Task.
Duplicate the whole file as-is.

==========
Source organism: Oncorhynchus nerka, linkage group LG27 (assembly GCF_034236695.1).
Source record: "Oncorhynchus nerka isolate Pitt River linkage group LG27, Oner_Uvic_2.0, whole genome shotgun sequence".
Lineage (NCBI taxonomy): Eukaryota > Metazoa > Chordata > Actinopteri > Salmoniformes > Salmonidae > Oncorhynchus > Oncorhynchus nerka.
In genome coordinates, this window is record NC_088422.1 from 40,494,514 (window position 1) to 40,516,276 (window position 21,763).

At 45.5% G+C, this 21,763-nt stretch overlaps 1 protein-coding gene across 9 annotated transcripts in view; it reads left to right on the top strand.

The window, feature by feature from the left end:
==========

Source organism: Oncorhynchus nerka, linkage group LG27 (assembly GCF_034236695.1).
Source record: "Oncorhynchus nerka isolate Pitt River linkage group LG27, Oner_Uvic_2.0, whole genome shotgun sequence".
Lineage (NCBI taxonomy): Eukaryota > Metazoa > Chordata > Actinopteri > Salmoniformes > Salmonidae > Oncorhynchus > Oncorhynchus nerka.
In genome coordinates, this window is record NC_088422.1 from 40,494,514 (window position 1) to 40,516,276 (window position 21,763).

At 45.5% G+C, this 21,763-nt stretch overlaps 1 protein-coding gene across 9 annotated transcripts in view; it reads left to right on the top strand.

The window, feature by feature from the left end: